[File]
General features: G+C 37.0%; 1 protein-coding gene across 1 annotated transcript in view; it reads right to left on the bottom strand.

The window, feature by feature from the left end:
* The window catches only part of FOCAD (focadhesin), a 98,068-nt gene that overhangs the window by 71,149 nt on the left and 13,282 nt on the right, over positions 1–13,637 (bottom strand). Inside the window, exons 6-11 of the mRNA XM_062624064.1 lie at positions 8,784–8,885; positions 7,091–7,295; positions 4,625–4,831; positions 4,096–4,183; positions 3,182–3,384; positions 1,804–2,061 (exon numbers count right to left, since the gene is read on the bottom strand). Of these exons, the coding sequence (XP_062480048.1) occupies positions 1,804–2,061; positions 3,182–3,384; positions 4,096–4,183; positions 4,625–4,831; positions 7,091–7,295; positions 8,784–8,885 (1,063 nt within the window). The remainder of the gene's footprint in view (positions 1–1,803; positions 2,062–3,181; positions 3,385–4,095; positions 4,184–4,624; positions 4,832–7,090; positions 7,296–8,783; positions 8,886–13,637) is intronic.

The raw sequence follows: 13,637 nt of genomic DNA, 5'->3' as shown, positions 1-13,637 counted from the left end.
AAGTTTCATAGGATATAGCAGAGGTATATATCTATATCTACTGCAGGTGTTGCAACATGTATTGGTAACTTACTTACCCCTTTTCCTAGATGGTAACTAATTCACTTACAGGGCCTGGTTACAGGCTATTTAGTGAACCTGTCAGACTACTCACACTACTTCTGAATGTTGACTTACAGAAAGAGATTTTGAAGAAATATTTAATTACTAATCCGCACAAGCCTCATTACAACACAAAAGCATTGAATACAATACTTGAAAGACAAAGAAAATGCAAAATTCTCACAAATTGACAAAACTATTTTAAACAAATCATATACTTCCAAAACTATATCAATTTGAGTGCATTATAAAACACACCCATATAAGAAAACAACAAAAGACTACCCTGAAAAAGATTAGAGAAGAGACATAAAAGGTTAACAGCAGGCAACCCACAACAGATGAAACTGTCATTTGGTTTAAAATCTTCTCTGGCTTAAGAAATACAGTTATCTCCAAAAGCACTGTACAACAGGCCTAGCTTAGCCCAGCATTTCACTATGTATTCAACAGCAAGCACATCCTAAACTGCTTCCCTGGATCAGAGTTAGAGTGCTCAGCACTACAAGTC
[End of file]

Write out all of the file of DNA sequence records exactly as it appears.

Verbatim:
General features: G+C 37.0%; 1 protein-coding gene across 1 annotated transcript in view; it reads right to left on the bottom strand.

The window, feature by feature from the left end:
* The window catches only part of FOCAD (focadhesin), a 98,068-nt gene that overhangs the window by 71,149 nt on the left and 13,282 nt on the right, over positions 1–13,637 (bottom strand). Inside the window, exons 6-11 of the mRNA XM_062624064.1 lie at positions 8,784–8,885; positions 7,091–7,295; positions 4,625–4,831; positions 4,096–4,183; positions 3,182–3,384; positions 1,804–2,061 (exon numbers count right to left, since the gene is read on the bottom strand). Of these exons, the coding sequence (XP_062480048.1) occupies positions 1,804–2,061; positions 3,182–3,384; positions 4,096–4,183; positions 4,625–4,831; positions 7,091–7,295; positions 8,784–8,885 (1,063 nt within the window). The remainder of the gene's footprint in view (positions 1–1,803; positions 2,062–3,181; positions 3,385–4,095; positions 4,184–4,624; positions 4,832–7,090; positions 7,296–8,783; positions 8,886–13,637) is intronic.

The raw sequence follows: 13,637 nt of genomic DNA, 5'->3' as shown, positions 1-13,637 counted from the left end.
AAGTTTCATAGGATATAGCAGAGGTATATATCTATATCTACTGCAGGTGTTGCAACATGTATTGGTAACTTACTTACCCCTTTTCCTAGATGGTAACTAATTCACTTACAGGGCCTGGTTACAGGCTATTTAGTGAACCTGTCAGACTACTCACACTACTTCTGAATGTTGACTTACAGAAAGAGATTTTGAAGAAATATTTAATTACTAATCCGCACAAGCCTCATTACAACACAAAAGCATTGAATACAATACTTGAAAGACAAAGAAAATGCAAAATTCTCACAAATTGACAAAACTATTTTAAACAAATCATATACTTCCAAAACTATATCAATTTGAGTGCATTATAAAACACACCCATATAAGAAAACAACAAAAGACTACCCTGAAAAAGATTAGAGAAGAGACATAAAAGGTTAACAGCAGGCAACCCACAACAGATGAAACTGTCATTTGGTTTAAAATCTTCTCTGGCTTAAGAAATACAGTTATCTCCAAAAGCACTGTACAACAGGCCTAGCTTAGCCCAGCATTTCACTATGTATTCAACAGCAAGCACATCCTAAACTGCTTCCCTGGATCAGAGTTAGAGTGCTCAGCACTACAAGTC